The devastating blaze that left Notre Dame Cathedral in ruins caused shock and upset way beyond Paris. For hours, the entire world watched as a beautiful, centuries-old symbol of western civilisation was engulfed by flames. For many, the feelings of sadness were matched only by a sense of frustration that they could do nothing to stop the destruction unfolding before their eyes.
For others, the word ‘powerlessness’ is alien. That’s one reason why, within hours, France’s super-rich individuals and companies were pledging huge sums to rebuild and restore their country’s most historic, and culturally significant, architectural gem.
By the morning after the disaster three billionaire families alone had promised to donate around £300 million. The French oil company Total pledged £86m; the Société Générale bank another £17m. Amongst non-French companies, the world’s wealthiest business – Apple – also said it would be contributing a significant amount towards the rebuilding project.
Once, such generosity would win unanimous plaudits from the media, politicians and public. But no more. This time, almost as soon as the pledges were made, the backlash began. And, as the days go on, it becomes stronger.
For some critics, the issue is one of motive. One prominent French politician and trade unionist has accused certain benefactors of being tax evaders, cynically using their response to the disaster to polish up their tarnished image. For others, it has exposed the fact that companies and individuals are sitting on fortunes that they could be putting to better use. Social media is alive with messages questioning why this particular cause arouses generosity from the rich when others – like poverty, hunger and disease – do not. As the best-selling American author Kristan Higgins tweeted: “Jesus didn’t care about stained glass. He cared about humans.”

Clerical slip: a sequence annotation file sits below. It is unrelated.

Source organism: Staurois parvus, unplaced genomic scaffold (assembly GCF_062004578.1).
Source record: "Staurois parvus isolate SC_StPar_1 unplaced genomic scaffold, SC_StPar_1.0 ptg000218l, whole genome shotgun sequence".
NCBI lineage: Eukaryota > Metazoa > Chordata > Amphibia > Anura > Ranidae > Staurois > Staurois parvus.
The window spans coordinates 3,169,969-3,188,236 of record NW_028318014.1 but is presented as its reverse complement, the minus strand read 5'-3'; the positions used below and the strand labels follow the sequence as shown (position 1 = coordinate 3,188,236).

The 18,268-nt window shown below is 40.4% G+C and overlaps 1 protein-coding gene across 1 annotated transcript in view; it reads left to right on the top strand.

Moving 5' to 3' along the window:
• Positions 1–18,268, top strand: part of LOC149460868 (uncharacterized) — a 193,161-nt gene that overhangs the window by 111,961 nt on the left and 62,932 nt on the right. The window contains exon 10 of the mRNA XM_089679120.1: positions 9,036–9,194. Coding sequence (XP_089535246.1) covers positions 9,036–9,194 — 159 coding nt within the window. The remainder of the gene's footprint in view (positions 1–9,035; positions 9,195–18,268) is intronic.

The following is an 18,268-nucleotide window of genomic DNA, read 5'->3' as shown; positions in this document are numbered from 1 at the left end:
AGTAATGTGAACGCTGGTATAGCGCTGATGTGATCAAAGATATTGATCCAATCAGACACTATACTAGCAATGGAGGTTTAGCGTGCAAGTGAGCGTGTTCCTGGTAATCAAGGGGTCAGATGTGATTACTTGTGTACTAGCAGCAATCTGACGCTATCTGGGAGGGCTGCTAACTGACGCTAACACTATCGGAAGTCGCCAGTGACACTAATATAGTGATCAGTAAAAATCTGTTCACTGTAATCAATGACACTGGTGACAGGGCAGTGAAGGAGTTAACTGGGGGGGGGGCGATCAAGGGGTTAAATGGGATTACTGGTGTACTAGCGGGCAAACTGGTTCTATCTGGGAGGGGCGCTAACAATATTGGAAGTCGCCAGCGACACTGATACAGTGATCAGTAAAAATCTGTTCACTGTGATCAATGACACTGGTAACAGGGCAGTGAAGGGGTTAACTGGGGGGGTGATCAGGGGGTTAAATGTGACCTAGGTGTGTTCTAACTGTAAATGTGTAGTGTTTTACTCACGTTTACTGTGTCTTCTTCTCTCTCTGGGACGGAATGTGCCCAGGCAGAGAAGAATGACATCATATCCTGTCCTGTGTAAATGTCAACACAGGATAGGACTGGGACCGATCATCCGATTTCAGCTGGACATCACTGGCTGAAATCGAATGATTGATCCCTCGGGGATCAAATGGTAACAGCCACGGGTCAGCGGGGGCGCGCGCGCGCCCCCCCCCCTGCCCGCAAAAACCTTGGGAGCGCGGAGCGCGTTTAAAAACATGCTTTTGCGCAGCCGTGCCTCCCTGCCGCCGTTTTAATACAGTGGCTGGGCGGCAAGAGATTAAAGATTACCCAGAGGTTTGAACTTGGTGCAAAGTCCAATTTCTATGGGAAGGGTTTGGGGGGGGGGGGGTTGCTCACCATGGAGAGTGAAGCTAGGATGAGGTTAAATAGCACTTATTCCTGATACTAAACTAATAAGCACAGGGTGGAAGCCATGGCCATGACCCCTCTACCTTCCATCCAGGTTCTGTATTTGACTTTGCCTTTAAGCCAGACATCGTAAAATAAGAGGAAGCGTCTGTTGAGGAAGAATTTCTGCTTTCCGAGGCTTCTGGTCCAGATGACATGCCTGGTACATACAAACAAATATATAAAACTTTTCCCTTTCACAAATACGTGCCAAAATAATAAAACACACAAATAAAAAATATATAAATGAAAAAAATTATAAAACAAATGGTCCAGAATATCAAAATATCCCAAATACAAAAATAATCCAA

This negative reaction forms part of a trend. It’s less than a month since Britain’s National Portrait Gallery gave up a £1m grant from the Sackler family, whose US pharmaceutical company makes a prescription painkiller that’s been linked with the ‘opioid crisis’ sweeping America. Despite the family’s strong denials of those links, other potential beneficiaries have now said they do not wish to be associated with the Sacklers – prompting them to suspend all UK donations.
It also comes in the wake of claims by the Labour MP David Lammy that celebrities taking part in the BBC’s Comic relief fund-raising event continue to display a ‘white saviour’ complex when filming in the developing world. His comments – sparked by photos of a smiling Stacey Dooley embracing a ‘helpless’ African child – cast a shadow over this year’s programme, and were even blamed by some for a sharp drop in donations.
Whatever the rights and wrongs in all these cases, it’s now apparent that no cause, however good, is exempt from politics and debate. It’s also clear that making large donations to charity – whether of time, money, or effort – is no longer an automatic route to positive headlines. Instead, the donors involved can expect to have their backgrounds analysed – and their aims scrutinised.